Tuesday, May 04, 2010

Two quick follow-ups to my last post

—If you haven't already, be sure to check out Bully, The Little Stuffed Bull's Free Comic Book Day adventure. It is, like most of Bully's photographed adventures, darling. And, unlike my interminable FCBD post, it won't take you all day to read.

—In discussing Drawn and Quarterly's FCBD offering, an anthology of John Stanley kids comics, I wrote a bit about my favorite character within it, Little Lulu character Tubby Tompkins. Specifically, I wrote that "It might take me some deep thinking and some serious writing to determine and then properly communicate why I love Tubby so much."

In the time since I posted that, I found that I actually did try to communicate why I loved Tubby so much in a post I wrote about two years ago. And then I found, via Tom "The Comics Reporter" Spurgeon a wonderful post on that very subject.

Frank M. Young discusses John Stanley and Tubby at length in a post entitled "How John Stanley's Comedic Sense is Still Relevant", in which he mentions that so many of today's most popular (and, in my opinion, best) TV comedies center around, "the richly detailed eccentricities and shortcomings of their mega-flawed protagonists." Some of the examples Young cites are Curb Your Enthusiasm, Flight of the Concords, The Sarah Silverman Show and the Ricky Gervais/Stephen Merchant stuff, and he refers to the characters that star in them as "Tubby types."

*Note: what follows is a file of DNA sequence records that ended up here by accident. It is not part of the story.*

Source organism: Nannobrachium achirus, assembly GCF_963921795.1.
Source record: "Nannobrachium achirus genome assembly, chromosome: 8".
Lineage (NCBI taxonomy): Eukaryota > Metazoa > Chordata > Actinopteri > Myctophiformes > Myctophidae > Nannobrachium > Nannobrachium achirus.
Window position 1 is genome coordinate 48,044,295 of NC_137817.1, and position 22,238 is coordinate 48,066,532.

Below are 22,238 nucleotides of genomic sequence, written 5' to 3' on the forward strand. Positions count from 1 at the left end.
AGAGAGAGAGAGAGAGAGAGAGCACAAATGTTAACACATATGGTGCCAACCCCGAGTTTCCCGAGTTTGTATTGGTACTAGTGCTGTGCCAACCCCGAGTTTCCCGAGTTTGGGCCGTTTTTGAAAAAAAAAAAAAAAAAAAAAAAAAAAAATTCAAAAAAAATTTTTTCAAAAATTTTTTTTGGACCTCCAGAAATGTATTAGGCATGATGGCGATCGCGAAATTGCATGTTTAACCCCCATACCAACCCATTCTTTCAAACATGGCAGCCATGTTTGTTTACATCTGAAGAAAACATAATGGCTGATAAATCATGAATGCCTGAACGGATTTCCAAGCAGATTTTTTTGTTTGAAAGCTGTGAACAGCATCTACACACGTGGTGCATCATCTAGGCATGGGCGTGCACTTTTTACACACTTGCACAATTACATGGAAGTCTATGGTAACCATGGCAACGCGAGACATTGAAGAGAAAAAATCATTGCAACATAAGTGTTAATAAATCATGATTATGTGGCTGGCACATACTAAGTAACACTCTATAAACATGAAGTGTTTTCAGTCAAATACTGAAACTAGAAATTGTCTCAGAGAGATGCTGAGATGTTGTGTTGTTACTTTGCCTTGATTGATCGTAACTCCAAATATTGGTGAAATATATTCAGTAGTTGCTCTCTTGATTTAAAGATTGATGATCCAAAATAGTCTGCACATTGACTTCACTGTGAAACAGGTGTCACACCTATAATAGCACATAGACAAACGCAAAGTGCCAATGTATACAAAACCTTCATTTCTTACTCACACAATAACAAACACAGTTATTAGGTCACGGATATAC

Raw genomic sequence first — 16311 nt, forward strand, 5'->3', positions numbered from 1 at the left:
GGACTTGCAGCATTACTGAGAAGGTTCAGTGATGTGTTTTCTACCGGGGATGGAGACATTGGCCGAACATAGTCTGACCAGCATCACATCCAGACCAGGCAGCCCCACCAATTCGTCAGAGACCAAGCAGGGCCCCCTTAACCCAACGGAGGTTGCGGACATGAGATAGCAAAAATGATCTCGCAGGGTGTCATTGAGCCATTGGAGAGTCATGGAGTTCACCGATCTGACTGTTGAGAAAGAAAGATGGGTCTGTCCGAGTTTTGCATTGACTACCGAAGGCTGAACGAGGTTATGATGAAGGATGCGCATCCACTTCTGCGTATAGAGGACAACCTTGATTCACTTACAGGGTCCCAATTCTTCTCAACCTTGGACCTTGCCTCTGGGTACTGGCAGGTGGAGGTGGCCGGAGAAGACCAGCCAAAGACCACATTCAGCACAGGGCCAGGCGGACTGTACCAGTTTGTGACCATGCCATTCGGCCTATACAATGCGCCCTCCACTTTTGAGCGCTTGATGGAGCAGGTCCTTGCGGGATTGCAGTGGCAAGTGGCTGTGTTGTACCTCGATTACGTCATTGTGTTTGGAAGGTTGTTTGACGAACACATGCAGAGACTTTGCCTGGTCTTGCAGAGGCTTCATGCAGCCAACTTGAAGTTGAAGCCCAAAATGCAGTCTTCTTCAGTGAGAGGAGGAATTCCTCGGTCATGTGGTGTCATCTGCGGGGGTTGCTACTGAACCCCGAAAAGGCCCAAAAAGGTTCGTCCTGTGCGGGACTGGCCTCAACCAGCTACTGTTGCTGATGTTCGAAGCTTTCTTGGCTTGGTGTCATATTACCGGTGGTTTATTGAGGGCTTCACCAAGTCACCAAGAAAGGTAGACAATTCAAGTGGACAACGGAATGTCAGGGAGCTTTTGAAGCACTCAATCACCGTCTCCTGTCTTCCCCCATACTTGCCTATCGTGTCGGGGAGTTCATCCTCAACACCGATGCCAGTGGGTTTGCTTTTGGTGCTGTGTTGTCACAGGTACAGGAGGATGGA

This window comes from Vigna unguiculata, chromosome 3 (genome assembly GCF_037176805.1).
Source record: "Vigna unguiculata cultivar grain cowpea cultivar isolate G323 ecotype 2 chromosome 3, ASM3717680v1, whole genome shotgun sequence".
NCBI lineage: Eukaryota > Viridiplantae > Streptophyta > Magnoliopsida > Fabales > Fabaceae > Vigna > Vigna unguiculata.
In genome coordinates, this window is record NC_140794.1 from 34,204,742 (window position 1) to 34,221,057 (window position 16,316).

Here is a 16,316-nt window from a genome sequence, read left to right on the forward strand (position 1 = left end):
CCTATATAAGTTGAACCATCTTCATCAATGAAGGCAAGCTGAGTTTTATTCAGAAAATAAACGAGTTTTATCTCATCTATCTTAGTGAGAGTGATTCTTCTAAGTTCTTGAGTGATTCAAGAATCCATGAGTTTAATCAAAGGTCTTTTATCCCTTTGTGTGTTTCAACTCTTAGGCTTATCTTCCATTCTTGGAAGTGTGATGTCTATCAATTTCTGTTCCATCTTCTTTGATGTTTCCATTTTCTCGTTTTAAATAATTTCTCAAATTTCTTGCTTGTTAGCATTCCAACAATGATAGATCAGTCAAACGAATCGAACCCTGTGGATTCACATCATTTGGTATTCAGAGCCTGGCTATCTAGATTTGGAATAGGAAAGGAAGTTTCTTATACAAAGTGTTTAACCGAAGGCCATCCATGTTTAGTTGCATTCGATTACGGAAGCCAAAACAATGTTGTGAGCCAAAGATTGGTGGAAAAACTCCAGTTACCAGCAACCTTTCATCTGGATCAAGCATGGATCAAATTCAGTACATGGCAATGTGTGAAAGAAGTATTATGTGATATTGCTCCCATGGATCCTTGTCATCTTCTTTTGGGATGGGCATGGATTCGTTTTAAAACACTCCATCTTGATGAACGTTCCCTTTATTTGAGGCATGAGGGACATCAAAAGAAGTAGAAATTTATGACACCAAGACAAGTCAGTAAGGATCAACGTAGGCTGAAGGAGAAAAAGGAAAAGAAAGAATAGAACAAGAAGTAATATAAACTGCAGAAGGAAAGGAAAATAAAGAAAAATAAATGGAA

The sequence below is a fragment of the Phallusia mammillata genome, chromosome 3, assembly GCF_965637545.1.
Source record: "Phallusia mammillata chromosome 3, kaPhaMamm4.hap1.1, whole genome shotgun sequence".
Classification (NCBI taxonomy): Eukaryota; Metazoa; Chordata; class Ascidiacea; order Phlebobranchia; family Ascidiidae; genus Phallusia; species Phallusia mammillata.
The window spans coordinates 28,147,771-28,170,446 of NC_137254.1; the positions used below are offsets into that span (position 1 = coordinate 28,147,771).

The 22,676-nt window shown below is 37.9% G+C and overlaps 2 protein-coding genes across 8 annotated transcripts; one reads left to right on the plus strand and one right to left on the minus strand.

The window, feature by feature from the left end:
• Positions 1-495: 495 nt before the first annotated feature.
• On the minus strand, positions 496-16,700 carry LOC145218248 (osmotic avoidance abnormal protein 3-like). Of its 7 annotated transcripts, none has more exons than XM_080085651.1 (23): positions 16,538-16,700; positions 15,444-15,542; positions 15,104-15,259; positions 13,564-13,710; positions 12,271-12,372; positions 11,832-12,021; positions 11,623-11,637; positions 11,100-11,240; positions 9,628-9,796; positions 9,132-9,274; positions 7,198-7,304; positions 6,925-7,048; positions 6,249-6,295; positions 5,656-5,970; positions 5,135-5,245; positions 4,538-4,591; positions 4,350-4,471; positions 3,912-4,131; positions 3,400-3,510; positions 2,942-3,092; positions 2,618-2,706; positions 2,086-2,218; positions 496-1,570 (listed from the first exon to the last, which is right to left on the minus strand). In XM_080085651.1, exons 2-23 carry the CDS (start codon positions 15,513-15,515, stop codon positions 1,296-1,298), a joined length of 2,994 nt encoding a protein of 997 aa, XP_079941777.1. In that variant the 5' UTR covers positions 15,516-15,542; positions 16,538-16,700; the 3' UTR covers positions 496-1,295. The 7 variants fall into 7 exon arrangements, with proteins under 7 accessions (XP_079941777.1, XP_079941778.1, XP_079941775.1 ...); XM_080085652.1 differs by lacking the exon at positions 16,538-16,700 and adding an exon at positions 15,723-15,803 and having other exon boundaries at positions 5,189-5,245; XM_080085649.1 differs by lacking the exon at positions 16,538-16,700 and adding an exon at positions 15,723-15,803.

It's a very insightful piece, and it ends by including two Tubby tales. The first of which, "Great Day," was the very story that made me realize that Tubby is awesome.

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